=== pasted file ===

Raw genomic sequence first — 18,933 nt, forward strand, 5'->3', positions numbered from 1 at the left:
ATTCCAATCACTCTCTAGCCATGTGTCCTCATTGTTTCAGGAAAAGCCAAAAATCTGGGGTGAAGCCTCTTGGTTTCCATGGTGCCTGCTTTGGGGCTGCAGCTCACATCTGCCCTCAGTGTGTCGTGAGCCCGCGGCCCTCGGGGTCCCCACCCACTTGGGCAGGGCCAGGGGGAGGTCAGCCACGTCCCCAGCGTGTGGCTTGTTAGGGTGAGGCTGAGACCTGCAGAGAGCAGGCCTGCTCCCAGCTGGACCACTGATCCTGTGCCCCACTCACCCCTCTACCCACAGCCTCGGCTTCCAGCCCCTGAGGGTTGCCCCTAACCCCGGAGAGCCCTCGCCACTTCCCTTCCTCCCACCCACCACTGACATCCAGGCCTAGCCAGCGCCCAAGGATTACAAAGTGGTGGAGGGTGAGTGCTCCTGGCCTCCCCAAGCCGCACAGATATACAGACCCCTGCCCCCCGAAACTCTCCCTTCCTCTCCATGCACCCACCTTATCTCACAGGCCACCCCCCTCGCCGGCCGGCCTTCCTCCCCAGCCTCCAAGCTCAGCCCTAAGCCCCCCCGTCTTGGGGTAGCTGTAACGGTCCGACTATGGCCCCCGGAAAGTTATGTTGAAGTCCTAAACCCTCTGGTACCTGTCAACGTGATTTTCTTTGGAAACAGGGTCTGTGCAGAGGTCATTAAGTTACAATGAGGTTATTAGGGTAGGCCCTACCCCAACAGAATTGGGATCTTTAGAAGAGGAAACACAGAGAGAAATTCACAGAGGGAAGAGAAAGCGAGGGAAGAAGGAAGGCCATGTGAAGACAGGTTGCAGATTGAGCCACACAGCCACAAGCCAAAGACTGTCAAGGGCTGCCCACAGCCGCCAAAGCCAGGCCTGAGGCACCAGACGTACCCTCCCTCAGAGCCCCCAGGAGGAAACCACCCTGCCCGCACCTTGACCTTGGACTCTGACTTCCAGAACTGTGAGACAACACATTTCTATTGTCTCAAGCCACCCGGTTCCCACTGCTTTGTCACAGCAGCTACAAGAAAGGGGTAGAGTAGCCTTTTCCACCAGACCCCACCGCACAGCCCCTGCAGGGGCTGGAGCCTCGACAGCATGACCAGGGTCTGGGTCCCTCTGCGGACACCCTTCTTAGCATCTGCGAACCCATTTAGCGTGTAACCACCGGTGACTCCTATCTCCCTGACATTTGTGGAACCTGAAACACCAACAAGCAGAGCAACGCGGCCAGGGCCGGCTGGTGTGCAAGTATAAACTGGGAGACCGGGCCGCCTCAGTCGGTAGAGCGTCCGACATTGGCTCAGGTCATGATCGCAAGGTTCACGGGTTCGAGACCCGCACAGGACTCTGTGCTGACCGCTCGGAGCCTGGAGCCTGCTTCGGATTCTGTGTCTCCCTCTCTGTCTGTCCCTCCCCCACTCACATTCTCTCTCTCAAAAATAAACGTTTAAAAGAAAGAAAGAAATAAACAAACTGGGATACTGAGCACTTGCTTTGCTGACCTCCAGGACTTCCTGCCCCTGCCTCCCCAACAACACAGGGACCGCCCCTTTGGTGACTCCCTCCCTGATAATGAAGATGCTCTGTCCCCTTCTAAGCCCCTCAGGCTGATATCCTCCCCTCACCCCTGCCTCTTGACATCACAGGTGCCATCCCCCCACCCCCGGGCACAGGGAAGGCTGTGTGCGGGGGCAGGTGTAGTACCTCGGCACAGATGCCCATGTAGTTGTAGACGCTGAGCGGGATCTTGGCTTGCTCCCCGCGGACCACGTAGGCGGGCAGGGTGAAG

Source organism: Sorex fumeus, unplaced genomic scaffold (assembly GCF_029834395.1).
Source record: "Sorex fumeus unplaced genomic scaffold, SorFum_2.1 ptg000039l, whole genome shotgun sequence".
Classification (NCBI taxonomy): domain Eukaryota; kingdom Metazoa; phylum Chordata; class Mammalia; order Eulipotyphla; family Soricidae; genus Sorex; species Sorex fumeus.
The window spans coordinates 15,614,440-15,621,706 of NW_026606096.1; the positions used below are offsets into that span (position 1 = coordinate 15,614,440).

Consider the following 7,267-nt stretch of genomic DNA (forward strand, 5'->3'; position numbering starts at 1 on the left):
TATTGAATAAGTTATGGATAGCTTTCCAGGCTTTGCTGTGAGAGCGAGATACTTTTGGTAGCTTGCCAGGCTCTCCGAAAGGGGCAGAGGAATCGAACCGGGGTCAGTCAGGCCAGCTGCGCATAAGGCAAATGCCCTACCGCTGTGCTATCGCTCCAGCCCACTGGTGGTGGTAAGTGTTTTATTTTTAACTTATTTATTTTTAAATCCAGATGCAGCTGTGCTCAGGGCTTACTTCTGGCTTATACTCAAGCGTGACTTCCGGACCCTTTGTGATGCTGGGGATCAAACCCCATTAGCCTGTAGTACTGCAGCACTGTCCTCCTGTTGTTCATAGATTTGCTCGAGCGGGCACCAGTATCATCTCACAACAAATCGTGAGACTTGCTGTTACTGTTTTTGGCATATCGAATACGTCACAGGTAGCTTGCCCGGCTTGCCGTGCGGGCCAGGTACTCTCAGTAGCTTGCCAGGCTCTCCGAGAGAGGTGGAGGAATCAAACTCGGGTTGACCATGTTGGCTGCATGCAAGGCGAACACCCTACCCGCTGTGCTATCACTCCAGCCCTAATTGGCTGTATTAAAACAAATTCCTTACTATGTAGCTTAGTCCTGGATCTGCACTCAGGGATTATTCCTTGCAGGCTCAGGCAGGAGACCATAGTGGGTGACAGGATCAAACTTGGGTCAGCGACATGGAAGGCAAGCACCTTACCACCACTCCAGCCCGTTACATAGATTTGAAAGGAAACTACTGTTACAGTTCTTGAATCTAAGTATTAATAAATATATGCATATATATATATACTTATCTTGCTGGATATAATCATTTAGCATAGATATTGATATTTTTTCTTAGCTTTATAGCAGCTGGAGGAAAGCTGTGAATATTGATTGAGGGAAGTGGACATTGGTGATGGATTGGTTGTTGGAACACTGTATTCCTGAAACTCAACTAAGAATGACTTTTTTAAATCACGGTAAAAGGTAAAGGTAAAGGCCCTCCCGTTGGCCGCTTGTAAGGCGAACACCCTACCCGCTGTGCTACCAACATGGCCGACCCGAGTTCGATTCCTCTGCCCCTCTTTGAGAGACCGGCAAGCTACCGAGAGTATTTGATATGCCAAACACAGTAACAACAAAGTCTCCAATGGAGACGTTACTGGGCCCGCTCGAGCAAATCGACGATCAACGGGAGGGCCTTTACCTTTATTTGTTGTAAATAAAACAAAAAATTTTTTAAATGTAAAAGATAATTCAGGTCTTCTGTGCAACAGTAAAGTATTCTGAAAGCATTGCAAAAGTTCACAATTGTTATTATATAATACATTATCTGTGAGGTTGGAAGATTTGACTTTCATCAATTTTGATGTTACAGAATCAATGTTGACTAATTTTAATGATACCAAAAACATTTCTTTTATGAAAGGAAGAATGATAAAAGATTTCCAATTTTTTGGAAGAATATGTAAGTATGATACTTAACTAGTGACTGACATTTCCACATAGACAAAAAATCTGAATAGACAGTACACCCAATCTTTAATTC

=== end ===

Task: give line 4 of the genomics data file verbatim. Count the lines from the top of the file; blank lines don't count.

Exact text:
Source record: "Sorex fumeus unplaced genomic scaffold, SorFum_2.1 ptg000039l, whole genome shotgun sequence".